'Flash drought' developing around Chicago area as dry weather persists

The lack of rain over the past few weeks across the Great Lakes and Upper Midwest will likely lead to a flash drought, according to the National Weather Service.

A flash drought is the rapid onset or intensification of drought. According to NOAA, a flash drought is often preceded by abnormally high temperatures, high winds and changes in solar radiation.

With 4- and 8-inch soil moisture and river streamflow rates quickly decreasing, the NWS said a flash drought appears to be developing across northern Illinois and northwestern Indiana, especially in the western, central, and southern Chicago metropolitan area.

Unlike conventional drought, which can happen anywhere and at any time, NOAA said a flash drought typically occurs during warm seasons in the central U.S.

"While parts of northern Illinois and northwestern Indiana saw beneficial rainfall in April and early May, the western, central, and southern Chicago Metropolitan area largely missed out," the agency said in a forecast discussion Thursday.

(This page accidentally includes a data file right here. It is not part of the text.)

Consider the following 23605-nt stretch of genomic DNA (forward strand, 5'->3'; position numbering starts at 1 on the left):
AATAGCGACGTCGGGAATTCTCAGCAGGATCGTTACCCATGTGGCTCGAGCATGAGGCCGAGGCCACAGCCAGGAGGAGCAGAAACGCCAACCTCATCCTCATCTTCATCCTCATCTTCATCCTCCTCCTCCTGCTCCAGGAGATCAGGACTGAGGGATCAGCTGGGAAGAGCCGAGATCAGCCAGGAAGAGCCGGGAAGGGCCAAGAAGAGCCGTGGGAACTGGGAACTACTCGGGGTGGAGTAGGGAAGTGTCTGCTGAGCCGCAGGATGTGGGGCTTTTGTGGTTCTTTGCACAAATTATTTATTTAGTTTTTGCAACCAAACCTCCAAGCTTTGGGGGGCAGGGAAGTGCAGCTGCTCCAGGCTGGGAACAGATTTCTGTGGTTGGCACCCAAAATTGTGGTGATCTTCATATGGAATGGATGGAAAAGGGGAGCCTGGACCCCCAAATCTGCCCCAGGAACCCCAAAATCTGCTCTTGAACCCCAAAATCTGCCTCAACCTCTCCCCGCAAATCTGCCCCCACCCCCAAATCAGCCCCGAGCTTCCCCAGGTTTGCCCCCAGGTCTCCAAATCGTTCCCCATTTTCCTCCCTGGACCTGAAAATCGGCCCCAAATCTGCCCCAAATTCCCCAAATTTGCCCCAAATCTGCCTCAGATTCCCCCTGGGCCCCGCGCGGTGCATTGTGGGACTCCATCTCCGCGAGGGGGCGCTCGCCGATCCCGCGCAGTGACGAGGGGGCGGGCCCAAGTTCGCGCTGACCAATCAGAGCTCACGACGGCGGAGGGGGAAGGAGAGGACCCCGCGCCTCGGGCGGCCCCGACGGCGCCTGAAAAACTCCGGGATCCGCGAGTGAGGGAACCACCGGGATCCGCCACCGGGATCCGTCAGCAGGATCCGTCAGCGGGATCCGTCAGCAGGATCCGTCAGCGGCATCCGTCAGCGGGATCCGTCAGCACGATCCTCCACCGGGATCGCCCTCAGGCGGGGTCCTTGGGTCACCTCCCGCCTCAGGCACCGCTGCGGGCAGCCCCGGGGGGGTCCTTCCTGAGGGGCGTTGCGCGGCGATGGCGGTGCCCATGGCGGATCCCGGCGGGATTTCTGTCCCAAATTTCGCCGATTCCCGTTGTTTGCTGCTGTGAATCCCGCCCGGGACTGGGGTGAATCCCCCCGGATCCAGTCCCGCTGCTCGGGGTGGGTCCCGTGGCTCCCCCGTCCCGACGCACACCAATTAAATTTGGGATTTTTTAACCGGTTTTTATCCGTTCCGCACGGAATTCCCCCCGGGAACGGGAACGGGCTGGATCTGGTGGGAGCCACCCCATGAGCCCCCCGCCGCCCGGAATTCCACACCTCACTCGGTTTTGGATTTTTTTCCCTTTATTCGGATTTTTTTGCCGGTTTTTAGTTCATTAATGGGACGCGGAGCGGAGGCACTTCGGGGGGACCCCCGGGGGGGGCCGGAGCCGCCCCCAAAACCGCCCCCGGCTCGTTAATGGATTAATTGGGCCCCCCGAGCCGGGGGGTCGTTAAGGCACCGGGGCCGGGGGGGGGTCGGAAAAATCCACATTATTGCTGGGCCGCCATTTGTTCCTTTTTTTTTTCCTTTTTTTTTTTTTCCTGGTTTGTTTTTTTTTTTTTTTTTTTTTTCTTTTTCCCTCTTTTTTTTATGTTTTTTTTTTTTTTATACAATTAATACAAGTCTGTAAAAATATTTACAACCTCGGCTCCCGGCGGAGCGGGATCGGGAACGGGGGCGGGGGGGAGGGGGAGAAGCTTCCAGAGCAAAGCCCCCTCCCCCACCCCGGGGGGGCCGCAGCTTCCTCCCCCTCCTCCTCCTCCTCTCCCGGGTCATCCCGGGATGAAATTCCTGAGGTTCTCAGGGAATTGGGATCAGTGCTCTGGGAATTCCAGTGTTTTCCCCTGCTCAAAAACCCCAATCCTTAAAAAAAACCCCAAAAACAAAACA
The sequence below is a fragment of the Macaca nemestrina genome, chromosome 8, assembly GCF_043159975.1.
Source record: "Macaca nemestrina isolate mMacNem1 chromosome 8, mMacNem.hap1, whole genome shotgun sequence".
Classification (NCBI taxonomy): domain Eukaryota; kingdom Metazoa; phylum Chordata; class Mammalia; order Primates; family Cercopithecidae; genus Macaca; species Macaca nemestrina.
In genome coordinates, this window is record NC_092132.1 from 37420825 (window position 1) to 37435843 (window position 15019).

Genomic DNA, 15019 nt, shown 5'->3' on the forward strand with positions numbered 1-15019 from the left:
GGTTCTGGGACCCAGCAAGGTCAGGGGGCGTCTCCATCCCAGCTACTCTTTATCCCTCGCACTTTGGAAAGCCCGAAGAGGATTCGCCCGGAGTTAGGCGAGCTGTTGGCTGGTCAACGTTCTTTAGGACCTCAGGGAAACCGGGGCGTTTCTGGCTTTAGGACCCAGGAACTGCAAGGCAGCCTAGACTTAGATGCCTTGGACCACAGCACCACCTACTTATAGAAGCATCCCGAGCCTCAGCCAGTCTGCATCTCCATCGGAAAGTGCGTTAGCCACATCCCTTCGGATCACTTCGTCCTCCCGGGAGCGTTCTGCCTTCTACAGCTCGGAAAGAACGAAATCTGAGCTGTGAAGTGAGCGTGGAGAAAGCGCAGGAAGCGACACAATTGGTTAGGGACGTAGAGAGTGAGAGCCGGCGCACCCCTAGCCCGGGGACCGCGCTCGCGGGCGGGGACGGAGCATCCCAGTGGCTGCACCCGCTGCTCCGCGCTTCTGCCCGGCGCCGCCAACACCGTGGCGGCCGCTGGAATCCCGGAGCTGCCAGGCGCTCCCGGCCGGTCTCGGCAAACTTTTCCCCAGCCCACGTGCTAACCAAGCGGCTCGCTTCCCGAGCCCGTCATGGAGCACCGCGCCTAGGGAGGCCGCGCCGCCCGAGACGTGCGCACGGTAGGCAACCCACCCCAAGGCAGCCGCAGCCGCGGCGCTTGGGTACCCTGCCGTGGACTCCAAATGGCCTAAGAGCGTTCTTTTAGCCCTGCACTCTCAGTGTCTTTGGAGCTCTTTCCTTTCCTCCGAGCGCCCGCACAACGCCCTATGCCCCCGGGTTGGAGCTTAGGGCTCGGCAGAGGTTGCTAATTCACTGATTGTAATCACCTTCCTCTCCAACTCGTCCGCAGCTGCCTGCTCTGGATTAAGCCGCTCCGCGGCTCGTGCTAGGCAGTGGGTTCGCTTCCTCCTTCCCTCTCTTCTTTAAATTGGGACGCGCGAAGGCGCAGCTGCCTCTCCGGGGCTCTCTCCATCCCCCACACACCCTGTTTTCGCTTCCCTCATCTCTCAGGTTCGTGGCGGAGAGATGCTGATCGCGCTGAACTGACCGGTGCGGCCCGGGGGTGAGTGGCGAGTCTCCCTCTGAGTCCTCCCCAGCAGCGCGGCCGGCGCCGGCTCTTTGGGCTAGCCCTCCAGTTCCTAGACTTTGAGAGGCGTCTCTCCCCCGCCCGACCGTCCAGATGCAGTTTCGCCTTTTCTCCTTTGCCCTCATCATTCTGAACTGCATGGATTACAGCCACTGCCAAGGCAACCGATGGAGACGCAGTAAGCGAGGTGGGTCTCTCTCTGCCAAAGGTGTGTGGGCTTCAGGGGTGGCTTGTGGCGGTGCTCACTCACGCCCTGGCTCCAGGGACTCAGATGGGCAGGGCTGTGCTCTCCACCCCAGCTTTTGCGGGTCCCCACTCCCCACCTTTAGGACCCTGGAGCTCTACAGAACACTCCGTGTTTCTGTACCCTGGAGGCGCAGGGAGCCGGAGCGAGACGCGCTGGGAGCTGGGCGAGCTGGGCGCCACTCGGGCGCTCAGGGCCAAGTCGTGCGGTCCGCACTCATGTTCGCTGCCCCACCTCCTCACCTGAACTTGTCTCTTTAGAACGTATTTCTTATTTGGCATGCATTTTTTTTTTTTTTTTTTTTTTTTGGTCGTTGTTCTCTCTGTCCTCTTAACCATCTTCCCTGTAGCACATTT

According to the FOX Forecast Center, Chicago O'Hare International Airport hasn't picked up more than half an inch of rain within 24 hours in nearly 50 days. Their biggest rain event for the month of May was on May 8 when 0.16 inches of rain fell.

The NWS said if no rain falls by the end of the month, this May will be the second-driest on record in Chicago beyond 1992 when 0.30 inches of rain fell. 

Rain is unlikely as a stretch of dry and warm days is coming to the northern tier this upcoming week, as what's known as a Rex block pattern develops over most of the eastern U.S. 

The FOX Forecast Center said this will keep much of the northern tier dry and warm. While record highs are unlikely, highs will still be 10-20 degrees above average. 

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